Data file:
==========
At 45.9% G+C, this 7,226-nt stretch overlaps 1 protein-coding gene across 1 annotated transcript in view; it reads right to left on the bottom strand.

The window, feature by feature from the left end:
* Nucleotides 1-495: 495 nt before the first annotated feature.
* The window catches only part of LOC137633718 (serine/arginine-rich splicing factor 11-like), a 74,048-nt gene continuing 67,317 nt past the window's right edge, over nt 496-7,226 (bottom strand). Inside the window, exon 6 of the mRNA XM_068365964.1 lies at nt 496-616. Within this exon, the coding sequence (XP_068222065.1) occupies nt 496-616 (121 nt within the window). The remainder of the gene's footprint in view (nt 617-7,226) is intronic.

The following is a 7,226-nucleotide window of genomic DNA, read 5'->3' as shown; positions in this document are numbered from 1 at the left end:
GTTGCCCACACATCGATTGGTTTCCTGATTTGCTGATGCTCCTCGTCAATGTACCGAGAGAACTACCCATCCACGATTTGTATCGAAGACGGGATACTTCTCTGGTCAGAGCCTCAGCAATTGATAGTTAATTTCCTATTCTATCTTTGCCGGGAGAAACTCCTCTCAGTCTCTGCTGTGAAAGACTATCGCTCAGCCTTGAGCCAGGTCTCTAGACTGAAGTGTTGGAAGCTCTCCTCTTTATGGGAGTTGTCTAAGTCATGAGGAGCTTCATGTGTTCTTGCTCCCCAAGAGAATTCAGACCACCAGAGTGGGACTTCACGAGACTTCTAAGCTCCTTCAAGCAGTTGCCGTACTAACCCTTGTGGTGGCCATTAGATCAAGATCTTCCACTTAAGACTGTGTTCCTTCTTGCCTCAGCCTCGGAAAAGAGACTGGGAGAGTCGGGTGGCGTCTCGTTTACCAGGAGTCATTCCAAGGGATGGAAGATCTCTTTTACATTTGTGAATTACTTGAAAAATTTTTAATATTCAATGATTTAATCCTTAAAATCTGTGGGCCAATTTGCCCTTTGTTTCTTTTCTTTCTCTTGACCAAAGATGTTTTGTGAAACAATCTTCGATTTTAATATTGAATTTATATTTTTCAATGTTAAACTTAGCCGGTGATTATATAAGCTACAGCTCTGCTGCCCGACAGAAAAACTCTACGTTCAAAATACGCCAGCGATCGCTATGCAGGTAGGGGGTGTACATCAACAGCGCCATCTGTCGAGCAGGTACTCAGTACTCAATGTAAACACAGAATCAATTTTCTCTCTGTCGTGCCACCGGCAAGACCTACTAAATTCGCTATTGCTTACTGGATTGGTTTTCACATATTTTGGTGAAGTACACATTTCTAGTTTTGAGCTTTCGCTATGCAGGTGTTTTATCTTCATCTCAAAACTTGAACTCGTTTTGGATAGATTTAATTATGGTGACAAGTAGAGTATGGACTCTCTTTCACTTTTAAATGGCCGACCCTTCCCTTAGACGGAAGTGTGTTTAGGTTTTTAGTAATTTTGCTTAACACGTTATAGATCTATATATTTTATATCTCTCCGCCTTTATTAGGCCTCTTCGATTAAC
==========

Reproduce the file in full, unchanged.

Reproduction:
At 45.9% G+C, this 7,226-nt stretch overlaps 1 protein-coding gene across 1 annotated transcript in view; it reads right to left on the bottom strand.

The window, feature by feature from the left end:
* Nucleotides 1-495: 495 nt before the first annotated feature.
* The window catches only part of LOC137633718 (serine/arginine-rich splicing factor 11-like), a 74,048-nt gene continuing 67,317 nt past the window's right edge, over nt 496-7,226 (bottom strand). Inside the window, exon 6 of the mRNA XM_068365964.1 lies at nt 496-616. Within this exon, the coding sequence (XP_068222065.1) occupies nt 496-616 (121 nt within the window). The remainder of the gene's footprint in view (nt 617-7,226) is intronic.

The following is a 7,226-nucleotide window of genomic DNA, read 5'->3' as shown; positions in this document are numbered from 1 at the left end:
GTTGCCCACACATCGATTGGTTTCCTGATTTGCTGATGCTCCTCGTCAATGTACCGAGAGAACTACCCATCCACGATTTGTATCGAAGACGGGATACTTCTCTGGTCAGAGCCTCAGCAATTGATAGTTAATTTCCTATTCTATCTTTGCCGGGAGAAACTCCTCTCAGTCTCTGCTGTGAAAGACTATCGCTCAGCCTTGAGCCAGGTCTCTAGACTGAAGTGTTGGAAGCTCTCCTCTTTATGGGAGTTGTCTAAGTCATGAGGAGCTTCATGTGTTCTTGCTCCCCAAGAGAATTCAGACCACCAGAGTGGGACTTCACGAGACTTCTAAGCTCCTTCAAGCAGTTGCCGTACTAACCCTTGTGGTGGCCATTAGATCAAGATCTTCCACTTAAGACTGTGTTCCTTCTTGCCTCAGCCTCGGAAAAGAGACTGGGAGAGTCGGGTGGCGTCTCGTTTACCAGGAGTCATTCCAAGGGATGGAAGATCTCTTTTACATTTGTGAATTACTTGAAAAATTTTTAATATTCAATGATTTAATCCTTAAAATCTGTGGGCCAATTTGCCCTTTGTTTCTTTTCTTTCTCTTGACCAAAGATGTTTTGTGAAACAATCTTCGATTTTAATATTGAATTTATATTTTTCAATGTTAAACTTAGCCGGTGATTATATAAGCTACAGCTCTGCTGCCCGACAGAAAAACTCTACGTTCAAAATACGCCAGCGATCGCTATGCAGGTAGGGGGTGTACATCAACAGCGCCATCTGTCGAGCAGGTACTCAGTACTCAATGTAAACACAGAATCAATTTTCTCTCTGTCGTGCCACCGGCAAGACCTACTAAATTCGCTATTGCTTACTGGATTGGTTTTCACATATTTTGGTGAAGTACACATTTCTAGTTTTGAGCTTTCGCTATGCAGGTGTTTTATCTTCATCTCAAAACTTGAACTCGTTTTGGATAGATTTAATTATGGTGACAAGTAGAGTATGGACTCTCTTTCACTTTTAAATGGCCGACCCTTCCCTTAGACGGAAGTGTGTTTAGGTTTTTAGTAATTTTGCTTAACACGTTATAGATCTATATATTTTATATCTCTCCGCCTTTATTAGGCCTCTTCGATTAAC